Egypt’s Pipelines: A Key Enabler for Its Transformation into A Regional Energy Hub

Egypt’s Pipelines: A Key Enabler for Its Transformation into A Regional Energy Hub

Since the Russian-Ukrainian crisis started, Europe has been looking for alternative supplies for Russian oil and gas. Egypt is one of the recommended countries to be part of the solution. Not only due to having amounts of natural gas for exports, but also because of its efforts in developing the needed infrastructure for exports. During the past eight years, Egypt exerted big efforts to improve its pipeline infrastructure, especially those that connect the country to the other world countries.

Why Pipelines?

Pipelines are a necessary mean to transport oil and gas from country to country. They are also used to transport the raw materials from areas of production to refineries and chemical plants. Additionally, they are used to transmit the final product to gasoline terminals, natural gas power plants, and other end users. They are cost-efficient in transportation, especially the onshore ones and in case of short distances.

Egypt considers natural gas as the most important source of energy, especially after achieving self-sufficiency and directing the surplus production toward exporting. This occurred due to the unprecedented rates of production which reached 6.8 billion cubic meters per day (bcm/d) coming from the big number of discoveries and fields development. Due to these efforts, Egypt ranked the second in Africa in natural gas production and the 14th globally in 2020.

This also pushes the country to put great interest on its infrastructure and pipelines to allow exports. Egypt already has a pipeline for exporting natural gas and recently it seeks to add more pipelines to connect to other countries, especially within the East Mediterranean region.

Arab Gas Pipeline (AGP): Strategic Arabic Gas Corridor

AGP was established in Egypt in Sinai to export Egyptian natural gas to Jordan, Syria, and Lebanon having branches passing through Israel. It started in 2003 at a cost of $1.2 billion. Its construction was implemented in three phases, according to Egypt Today. The first phase was from Egypt to Jordon at a capacity of 10 million cubic meters per year (mmcm/y). Then the second phase included two stages during which the natural gas was transported from Jordan to Jordanian-Syrian borders. This phase was launched in February 2006 and completed in March 2008.

After that, the third phase was commissioned in July 2008 to transmit the natural gas from the Jordanian-Syrian border to the city of Homs in Syria. In addition, the pipeline is extended to reach Lebanon then Turkey then Europe, but it is suspended due to the Syrian war.  The line will be used to carry Egyptian natural gas to Lebanon after the two countries have agreed to export the gas to Lebanon through Syria. Moreover, Iraq announced its desire to connect to AGP, so it can send its gas to Egypt to be exported to Europe.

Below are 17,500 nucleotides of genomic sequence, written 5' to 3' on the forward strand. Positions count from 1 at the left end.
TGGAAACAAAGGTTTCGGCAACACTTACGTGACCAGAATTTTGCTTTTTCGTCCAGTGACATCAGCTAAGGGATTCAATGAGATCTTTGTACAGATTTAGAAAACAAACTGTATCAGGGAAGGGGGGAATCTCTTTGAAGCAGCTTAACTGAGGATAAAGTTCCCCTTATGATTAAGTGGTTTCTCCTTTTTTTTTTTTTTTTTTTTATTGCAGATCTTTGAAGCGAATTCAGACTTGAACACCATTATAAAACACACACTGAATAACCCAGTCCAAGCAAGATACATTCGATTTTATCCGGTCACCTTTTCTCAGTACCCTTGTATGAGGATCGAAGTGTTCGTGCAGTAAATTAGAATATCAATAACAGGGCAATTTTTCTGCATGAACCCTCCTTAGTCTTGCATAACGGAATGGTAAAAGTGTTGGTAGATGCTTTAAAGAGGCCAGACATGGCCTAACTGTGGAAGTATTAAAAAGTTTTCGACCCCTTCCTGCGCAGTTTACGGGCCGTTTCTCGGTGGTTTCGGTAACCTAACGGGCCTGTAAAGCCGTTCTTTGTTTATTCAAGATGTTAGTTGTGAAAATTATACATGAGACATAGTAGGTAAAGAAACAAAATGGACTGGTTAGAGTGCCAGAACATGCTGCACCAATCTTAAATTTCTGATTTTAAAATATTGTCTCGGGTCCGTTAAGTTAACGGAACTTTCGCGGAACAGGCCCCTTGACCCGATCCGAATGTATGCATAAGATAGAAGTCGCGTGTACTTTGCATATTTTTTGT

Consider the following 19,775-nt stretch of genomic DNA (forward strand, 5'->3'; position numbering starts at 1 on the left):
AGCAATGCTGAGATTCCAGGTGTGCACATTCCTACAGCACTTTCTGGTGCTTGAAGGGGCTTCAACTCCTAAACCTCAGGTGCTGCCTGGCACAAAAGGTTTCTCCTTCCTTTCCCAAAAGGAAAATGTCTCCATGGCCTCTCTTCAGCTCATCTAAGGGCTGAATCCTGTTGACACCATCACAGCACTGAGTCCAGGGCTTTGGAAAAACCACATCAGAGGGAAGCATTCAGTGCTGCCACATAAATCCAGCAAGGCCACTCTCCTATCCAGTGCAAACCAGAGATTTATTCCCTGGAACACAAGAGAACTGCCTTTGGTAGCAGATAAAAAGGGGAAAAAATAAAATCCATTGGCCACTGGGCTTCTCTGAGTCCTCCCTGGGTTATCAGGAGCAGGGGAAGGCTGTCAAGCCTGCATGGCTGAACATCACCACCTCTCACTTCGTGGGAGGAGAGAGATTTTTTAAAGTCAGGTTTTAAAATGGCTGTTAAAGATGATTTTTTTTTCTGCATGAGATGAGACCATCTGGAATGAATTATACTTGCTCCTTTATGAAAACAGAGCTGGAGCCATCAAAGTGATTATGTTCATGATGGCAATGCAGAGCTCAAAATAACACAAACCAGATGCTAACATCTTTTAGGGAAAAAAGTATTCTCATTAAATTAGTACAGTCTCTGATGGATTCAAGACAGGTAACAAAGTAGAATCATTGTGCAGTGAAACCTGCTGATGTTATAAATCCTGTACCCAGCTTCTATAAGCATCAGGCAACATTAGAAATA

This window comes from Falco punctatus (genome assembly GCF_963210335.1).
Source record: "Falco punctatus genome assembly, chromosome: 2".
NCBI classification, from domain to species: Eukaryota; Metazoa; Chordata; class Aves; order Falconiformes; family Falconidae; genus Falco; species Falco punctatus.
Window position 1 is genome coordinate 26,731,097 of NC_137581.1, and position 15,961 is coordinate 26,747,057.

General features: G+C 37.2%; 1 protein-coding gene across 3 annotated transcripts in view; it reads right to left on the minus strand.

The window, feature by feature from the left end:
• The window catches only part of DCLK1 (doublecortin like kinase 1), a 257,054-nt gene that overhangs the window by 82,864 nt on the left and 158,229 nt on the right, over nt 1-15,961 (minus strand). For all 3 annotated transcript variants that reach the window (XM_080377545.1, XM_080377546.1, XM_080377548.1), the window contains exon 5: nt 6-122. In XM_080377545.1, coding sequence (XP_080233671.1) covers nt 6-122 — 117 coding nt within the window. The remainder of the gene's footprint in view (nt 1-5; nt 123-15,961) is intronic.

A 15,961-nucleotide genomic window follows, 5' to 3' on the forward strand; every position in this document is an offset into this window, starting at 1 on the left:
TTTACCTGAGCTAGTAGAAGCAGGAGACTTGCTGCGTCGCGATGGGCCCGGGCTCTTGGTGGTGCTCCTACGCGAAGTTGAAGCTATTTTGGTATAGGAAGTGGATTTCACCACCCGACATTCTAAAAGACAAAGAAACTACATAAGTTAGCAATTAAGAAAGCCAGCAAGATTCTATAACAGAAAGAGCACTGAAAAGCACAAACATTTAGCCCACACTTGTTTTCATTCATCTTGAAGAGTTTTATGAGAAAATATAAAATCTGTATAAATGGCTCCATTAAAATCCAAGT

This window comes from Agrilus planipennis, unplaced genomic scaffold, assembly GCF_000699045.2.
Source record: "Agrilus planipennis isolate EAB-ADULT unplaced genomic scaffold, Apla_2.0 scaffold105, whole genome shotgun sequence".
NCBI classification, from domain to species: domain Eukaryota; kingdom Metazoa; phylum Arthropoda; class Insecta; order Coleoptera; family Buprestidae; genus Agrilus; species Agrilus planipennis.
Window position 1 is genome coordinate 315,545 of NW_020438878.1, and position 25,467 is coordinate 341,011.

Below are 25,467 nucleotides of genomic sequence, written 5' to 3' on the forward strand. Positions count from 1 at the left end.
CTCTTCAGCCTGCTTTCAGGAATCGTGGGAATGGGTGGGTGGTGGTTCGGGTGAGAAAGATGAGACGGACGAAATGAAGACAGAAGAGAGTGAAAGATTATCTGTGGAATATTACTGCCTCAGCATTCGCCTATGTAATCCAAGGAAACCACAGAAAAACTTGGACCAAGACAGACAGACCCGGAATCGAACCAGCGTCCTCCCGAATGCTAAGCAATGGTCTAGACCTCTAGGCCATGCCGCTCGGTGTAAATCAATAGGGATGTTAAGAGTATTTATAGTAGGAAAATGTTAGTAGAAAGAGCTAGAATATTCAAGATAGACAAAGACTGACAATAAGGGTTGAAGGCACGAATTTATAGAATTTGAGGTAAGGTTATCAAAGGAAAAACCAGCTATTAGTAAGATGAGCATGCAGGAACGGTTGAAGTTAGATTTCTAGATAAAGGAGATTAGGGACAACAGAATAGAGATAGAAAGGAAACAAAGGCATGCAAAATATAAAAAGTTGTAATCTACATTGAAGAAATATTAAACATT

Toward More Infrastructure Besides AGP, Egypt is looking forward to more pipelines in the coming few years especially to support its new position as regional hub for trading oil and gas. In this regard, Egypt seeks since 2018 to establish a pipeline from Cyprus to Egypt. This planned pipeline will connect the Aphrodite gas field to the Egyptian liquefied natural gas (LNG) plants with costs estimated at $800 million to $1 billion.  In May 2022, Minister of Petroleum and Mineral Resources Tarek El Molla announced the start of construction works with a capacity of 4.5 trillion cubic meters to be processed in the Egyptian plant and then exported to Europe.

The pipeline is expected to start operation between 2024 and 2025. Furthermore, Egypt and Israel are studying the establishment of a new onshore pipeline with investments of $200 million to transport 3-5 bcm/y of natural gas from Israel to Egypt to be liquefied in Egypt and then shipped to Europe.  Egypt, Israel, and the EU have recently signed a tripartite agreement to boost natural gas exports to Europe. These pipelines are expected to allow Egypt to gain additional revenues from transportation in addition to more investments opportunities.

Brightening Inside

Egypt has also given great importance to reinforcing the local grids infrastructure. In this regard, Egypt constructed the Ain Sokhna/Wadi hagool/ Al-Hafayer pipeline with investments EGP219.2 million in 2018. It also established Ras Bakr/ Ras Ghareb/ Assiut butane pipeline with costs of EGP 475.5 million in 2018.

El-Sukhna/ El Tebbin pipeline for mazut and diesel was completed in 2019 with costs of EGP 902 million. Moreover, the country updated and replaced several pipelines including Mahala-Shawa petroleum pipeline, Suez/ Mostorod mazut pipeline, Suez/ Mostorod petroleum pipeline, Benha/ Zagazig diesel pipeline, Abu Qir/ Khorshid diesel pipeline in the period between 2018 to 2020.

Per natural gas distribution, Egypt constructed pipelines of a total length of 880 km with investments of  EGP 11.2 billion during the period from 2014/15 until December 2020, a report issued by the petroleum ministry stated. Also, Egypt is currently establishing pipelines with a total length reached 335 km and costs of about EGP 7.735 billion. In October 2021, the petroleum ministry announced that it started to construct a gas pipeline in the Western Desert with a capacity of 15 million cubic feet per day (mmcf/d).


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